A Tight Grip on the Excessive Debt Grenade

Japan…wither thou goest…

The US and other developed countries continue to follow Japan.

The Dow rose 131 points yesterday. The 10-year note fell, to yield 1.9%.

Gold rose $25.

What to make of it?

Some reports tell us that Europe is getting close to a deal that will save Greece and other ‘Olive Country’ debtors. Maybe, but IMF chief Christine Lagarde says they have a $3 trillion hole to fill. That’s probably the one and only thing she is right about. The size of the problem is big…bigger than anyone realized.

Some of the biggest banks, for example, have tried to buy time by underestimating the size of their losses. Societe Generale has written off 21% of its Greek debt. But Mr. Market says it’s down more than 50%. And what about the rest of them? Spain, Italy, Portugal…they’ve got big losses too.

“You can’t trust Greeks,” said a friend last night. “That’s just the way they operate. It’s probably some Mediterranean genetic code. The Southern Italians are just as bad. It’s crazy to think that they can operate with the same currency and the same interest rates as the Dutch and the Germans.”

“Well, I’m not so sure…” we replied. “People from California and New York share the same currency.”

“Yeah…and you can’t trust either one of them, either.”

“And what about Ireland? They don’t even have olive trees. But they’re probably in as deep a hole as anyone.”

“Yeah…but you can trust the Irish. They’re not crooks. They’re just stupid.

“I don’t know…but this whole mess is going to explode. People owe too much money. You can talk about bailing them out, but that doesn’t make the debt go away. It just moves it around. And even if the Germans could and would pick up the whole tab, so what? It’s still got to be paid or written off.

“I don’t know what they can do…except what Japan has done. The Japanese savers lent money to the government so it could keep spending and keep the economy going.”

Our friend was making a good point. Debt doesn’t go away. Even if you succeed in managing it, you still have to take the debt and subtract it from someone’s balance sheet. Excess debt is a like a hand-grenade after you’ve pulled the pin. You can pass it around the table. But, it’s going to explode anyway.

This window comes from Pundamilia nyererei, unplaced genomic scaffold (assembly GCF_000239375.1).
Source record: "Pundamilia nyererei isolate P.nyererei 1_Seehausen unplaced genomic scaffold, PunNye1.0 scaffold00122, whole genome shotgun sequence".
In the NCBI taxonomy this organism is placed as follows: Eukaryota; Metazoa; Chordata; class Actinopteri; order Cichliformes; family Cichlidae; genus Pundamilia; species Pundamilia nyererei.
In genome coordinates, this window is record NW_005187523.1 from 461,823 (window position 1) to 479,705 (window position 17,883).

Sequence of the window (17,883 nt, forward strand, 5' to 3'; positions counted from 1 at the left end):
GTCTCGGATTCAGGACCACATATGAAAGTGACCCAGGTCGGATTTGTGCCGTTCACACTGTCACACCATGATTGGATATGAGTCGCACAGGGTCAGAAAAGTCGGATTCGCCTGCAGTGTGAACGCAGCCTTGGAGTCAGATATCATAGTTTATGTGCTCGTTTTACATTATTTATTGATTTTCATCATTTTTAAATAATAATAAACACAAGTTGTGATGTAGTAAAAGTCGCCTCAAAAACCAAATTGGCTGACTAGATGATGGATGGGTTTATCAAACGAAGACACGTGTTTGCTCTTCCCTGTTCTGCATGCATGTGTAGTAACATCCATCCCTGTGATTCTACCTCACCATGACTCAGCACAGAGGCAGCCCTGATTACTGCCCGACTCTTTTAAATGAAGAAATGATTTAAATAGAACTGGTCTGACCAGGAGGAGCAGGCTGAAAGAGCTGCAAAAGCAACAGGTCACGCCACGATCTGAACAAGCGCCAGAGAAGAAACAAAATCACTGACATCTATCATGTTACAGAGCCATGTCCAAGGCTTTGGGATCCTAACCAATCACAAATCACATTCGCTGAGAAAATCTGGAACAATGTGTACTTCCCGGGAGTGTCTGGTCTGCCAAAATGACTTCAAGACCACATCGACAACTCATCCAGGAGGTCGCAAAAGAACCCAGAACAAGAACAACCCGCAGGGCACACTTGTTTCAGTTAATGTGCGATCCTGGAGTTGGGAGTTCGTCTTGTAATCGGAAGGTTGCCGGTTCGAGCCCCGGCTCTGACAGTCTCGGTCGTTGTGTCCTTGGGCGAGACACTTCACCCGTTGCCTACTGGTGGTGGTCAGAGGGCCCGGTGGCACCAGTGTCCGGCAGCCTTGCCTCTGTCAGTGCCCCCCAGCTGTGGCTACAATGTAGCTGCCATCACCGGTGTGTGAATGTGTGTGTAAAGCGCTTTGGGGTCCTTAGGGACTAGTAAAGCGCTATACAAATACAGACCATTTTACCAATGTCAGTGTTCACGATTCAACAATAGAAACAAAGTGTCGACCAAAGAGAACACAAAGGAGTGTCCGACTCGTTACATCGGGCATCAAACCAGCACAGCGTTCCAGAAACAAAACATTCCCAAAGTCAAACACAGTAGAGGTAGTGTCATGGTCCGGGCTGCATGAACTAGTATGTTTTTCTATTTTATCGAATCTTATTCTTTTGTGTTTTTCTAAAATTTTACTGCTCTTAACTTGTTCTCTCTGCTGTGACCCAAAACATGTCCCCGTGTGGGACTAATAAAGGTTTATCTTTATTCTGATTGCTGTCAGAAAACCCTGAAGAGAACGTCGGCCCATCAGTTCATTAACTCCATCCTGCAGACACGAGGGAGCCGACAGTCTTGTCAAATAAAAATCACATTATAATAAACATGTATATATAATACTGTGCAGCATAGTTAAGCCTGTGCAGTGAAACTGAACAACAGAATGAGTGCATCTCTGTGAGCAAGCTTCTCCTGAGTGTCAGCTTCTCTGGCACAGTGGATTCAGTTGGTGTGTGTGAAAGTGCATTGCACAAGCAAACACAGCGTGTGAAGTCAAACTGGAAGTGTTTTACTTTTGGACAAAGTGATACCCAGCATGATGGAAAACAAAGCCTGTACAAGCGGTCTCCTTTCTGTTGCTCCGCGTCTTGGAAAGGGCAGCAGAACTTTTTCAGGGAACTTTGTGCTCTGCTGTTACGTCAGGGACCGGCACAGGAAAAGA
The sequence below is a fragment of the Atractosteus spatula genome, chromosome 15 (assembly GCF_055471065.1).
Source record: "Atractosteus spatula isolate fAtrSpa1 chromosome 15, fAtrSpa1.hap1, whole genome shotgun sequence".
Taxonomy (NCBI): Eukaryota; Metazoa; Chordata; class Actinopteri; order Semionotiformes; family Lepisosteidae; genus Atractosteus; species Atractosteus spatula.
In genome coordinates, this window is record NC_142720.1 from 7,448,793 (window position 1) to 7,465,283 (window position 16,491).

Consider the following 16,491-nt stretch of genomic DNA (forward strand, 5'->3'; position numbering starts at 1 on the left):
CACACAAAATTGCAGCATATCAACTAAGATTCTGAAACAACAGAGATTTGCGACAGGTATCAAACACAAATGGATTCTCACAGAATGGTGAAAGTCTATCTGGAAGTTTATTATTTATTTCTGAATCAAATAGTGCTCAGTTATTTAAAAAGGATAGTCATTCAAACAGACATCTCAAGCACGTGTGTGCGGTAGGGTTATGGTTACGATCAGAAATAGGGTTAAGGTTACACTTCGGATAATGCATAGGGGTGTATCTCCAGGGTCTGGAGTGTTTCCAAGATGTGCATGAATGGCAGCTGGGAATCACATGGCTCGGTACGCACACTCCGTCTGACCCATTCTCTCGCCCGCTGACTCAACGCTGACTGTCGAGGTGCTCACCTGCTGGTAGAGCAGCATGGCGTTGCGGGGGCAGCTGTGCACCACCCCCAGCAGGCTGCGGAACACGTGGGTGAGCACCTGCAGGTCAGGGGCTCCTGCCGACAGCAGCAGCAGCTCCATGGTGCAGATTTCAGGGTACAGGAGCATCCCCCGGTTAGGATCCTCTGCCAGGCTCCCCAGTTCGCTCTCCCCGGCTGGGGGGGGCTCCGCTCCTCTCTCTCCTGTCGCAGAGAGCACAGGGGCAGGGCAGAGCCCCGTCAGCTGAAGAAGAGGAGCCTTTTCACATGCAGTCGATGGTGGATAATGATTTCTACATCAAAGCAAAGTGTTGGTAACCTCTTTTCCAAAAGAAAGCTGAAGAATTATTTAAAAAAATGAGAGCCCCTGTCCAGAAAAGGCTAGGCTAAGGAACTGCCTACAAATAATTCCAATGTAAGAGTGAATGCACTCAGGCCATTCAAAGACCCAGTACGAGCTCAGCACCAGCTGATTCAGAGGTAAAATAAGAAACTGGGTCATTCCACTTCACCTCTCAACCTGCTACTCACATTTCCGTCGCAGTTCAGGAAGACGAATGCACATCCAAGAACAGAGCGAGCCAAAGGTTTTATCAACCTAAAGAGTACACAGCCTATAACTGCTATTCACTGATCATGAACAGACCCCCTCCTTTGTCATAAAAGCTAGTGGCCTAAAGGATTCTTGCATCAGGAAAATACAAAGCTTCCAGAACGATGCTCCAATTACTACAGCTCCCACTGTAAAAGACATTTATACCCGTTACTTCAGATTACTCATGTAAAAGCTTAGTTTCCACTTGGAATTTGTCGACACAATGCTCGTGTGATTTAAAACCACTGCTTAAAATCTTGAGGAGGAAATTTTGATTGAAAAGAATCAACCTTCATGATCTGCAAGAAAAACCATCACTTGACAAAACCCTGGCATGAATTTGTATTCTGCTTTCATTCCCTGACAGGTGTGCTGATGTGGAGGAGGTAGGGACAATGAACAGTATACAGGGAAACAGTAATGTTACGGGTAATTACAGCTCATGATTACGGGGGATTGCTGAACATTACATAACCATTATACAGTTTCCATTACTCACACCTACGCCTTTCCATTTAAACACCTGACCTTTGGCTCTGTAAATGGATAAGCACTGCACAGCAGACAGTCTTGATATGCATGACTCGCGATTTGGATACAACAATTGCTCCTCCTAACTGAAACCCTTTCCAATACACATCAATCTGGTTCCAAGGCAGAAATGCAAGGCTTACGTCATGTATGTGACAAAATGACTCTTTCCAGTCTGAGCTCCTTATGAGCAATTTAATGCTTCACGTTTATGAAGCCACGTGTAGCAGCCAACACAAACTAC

In theory, it doesn’t matter who has the debt. Debt is debt. It is a claim on wealth. Current wealth or future earnings. When growth rates decline, debt gets heavier. Growth would make the debt seem lighter and smaller. Without growth, debt must be subtracted from current wealth…not future wealth. That’s what a write down or default is all about. The debtor admits he cannot pay. The creditor admits that he has been a fool…

Many economists have the wrong idea about debt. For every debit there is a credit, they say. Don’t worry about it.

But what about when the credit goes bad? The lender lent money. The debtor used the money to buy resources…and use them up. Then, the debtor has no more resources…the debt can’t be paid…and the creditor realizes that he should have held onto his money. The credit disappears…the debt disappears…the resources have long since disappeared…and the lender blows his brains out. He’s broke and disgraced.

Well, he would be taking this thing far too seriously. But sometimes people get more worked up about money than they should. C’mon…it’s just a game! It’s supposed to be fun…

Besides, the Japanese have been playing the game for two decades. Instead of forcing borrowers to admit they couldn’t pay, the Japanese feds lent everybody money…and spent a lot of money themselves. This kept the economy turning over.

Our Daily Reckoning best guess is that that is what Europe and America will do too… They will go where the Japanese went.

But wait…what happened to all that money that Japanese savers lent to the government? How will they get it back? Doesn’t the Japanese government get stuck holding the hand-grenade…and won’t those poor mom and pop savers have to admit that they were fools?

Yes…of course. But we’ll worry about that later…


Bill Bonner
for The Daily Reckoning

The Daily Reckoning